You need to have the same financial expectations and priorities

You cannot expect that both partners’ incomes and jobs will be the same as they were when you first got married. Life goes on and circumstances change.

You need to sit down, even once a year, to discuss what your expectations and financial priorities are: talk about what responsibilities or measures you can take to be on the same page so that both of you can feel comfortable with handling money.

If you want to work together so you can pay off a debt or save more, or to start thinking about your retirement, you need to have the same goals5.

Give yourselves a mutual break

Although marital finances is a topic that should be constantly pursued, I understand that talking to your spouse about each of the purchases you make can feel restrictive. Especially, when you will have to “defend” a purchase that your partner finds unnecessary or does not approve. It is the perfect recipe for disaster.

A simple solution is to have separate budgets to spend on discretionary items of your choice. Take it as “money to have fun”; an amount that will be agreed considering the possibilities of both of you and that each one may spend at your own discretion as long as you respect the budget established for this section. This will bring great success to your relationship.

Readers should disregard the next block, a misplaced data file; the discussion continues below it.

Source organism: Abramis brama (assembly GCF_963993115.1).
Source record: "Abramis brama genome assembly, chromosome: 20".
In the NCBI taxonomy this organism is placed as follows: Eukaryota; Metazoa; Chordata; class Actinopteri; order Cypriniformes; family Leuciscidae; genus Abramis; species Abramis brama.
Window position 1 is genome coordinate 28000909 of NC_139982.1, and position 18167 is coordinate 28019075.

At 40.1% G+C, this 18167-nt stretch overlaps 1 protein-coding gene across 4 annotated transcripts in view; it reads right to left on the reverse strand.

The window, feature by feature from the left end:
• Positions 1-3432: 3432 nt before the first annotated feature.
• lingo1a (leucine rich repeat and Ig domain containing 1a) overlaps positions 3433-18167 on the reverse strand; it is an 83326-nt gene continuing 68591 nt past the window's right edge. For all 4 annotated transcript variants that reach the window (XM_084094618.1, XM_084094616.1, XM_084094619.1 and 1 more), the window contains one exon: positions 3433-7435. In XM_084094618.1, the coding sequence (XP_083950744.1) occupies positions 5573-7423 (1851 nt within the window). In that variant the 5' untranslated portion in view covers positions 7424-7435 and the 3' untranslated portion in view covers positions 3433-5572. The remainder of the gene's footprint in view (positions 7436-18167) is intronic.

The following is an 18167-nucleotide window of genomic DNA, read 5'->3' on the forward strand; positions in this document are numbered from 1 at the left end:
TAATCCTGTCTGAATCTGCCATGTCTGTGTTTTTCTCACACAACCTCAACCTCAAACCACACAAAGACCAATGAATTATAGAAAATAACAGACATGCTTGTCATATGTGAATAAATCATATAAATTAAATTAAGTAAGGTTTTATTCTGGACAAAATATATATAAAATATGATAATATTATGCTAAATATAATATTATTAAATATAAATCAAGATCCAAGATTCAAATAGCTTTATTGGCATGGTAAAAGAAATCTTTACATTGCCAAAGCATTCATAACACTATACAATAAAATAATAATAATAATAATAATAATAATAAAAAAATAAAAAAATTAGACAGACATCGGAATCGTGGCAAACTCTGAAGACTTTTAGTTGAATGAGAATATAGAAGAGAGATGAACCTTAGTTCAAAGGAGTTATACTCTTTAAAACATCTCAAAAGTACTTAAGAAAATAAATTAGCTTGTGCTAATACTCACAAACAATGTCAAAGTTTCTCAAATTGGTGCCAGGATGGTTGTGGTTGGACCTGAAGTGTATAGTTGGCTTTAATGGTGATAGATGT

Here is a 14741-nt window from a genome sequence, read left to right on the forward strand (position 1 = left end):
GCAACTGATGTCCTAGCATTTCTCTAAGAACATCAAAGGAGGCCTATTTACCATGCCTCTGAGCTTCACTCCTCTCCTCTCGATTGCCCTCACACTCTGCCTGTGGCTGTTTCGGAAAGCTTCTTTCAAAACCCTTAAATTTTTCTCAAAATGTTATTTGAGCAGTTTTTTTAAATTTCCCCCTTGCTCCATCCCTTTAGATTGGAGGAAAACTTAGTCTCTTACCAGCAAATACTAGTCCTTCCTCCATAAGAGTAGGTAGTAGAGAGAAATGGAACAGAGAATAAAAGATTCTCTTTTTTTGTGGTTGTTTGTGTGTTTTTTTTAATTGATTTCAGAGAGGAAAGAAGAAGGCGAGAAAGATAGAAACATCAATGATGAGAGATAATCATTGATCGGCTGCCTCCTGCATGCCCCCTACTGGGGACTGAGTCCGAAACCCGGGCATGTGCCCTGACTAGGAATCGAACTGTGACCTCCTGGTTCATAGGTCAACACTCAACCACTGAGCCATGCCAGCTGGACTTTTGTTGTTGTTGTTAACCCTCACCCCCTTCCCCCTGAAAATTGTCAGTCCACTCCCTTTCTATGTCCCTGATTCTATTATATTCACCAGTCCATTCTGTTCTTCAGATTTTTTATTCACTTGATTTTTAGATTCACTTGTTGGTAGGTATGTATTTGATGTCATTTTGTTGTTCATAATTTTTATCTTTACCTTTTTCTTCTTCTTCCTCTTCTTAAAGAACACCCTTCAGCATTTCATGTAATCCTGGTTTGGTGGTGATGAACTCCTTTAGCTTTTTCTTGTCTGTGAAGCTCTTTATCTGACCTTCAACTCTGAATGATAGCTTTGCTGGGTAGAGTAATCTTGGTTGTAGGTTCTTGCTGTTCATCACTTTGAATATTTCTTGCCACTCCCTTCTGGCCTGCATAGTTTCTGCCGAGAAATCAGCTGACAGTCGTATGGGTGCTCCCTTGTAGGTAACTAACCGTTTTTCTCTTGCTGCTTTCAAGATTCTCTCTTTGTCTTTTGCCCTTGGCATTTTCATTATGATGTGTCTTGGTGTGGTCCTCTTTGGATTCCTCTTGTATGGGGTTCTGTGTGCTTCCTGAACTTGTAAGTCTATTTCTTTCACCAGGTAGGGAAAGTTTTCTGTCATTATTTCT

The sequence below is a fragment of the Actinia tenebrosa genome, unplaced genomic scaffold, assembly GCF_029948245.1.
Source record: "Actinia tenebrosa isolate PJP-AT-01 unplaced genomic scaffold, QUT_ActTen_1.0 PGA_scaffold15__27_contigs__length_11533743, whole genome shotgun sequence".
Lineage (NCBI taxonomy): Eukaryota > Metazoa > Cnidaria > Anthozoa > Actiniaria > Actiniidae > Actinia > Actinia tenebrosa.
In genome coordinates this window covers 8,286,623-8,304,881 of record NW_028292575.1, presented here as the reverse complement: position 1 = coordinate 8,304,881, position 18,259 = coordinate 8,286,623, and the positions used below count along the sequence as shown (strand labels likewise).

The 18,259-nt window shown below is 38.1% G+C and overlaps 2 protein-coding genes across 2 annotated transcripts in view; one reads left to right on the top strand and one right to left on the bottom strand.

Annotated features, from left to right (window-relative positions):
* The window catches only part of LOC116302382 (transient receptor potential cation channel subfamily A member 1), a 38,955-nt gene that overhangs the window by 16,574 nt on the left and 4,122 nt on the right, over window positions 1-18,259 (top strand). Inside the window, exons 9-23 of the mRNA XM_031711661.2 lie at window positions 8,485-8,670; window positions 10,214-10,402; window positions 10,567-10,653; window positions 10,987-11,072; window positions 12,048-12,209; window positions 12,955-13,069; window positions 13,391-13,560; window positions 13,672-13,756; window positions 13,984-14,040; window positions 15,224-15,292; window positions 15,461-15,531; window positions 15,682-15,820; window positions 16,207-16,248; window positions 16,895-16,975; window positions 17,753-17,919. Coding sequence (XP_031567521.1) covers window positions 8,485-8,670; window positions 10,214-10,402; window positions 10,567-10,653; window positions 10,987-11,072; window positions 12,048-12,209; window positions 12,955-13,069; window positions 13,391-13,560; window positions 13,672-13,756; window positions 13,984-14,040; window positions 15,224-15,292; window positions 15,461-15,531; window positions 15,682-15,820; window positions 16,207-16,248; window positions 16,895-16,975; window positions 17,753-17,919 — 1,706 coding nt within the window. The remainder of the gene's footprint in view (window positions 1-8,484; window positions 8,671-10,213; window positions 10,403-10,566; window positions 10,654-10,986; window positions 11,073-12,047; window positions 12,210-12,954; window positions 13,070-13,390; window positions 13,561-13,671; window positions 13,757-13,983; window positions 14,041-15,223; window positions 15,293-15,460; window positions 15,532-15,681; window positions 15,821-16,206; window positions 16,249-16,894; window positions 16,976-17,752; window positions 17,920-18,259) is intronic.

Increase your knowledge about money

Finally, it will be useful if both of you learn more about how to manage your finances. You can take a course, read books about investing, or watch videos.  Bob Lotich’s Managing Money God’s Way is, for example, a good read to guide our Christian finances6.

God gives us money, and it is our duty to be the best stewards we can be so that we can take care of our homes.

Do you need to know more about the subject? I invite you to contact us at 407 618 0212.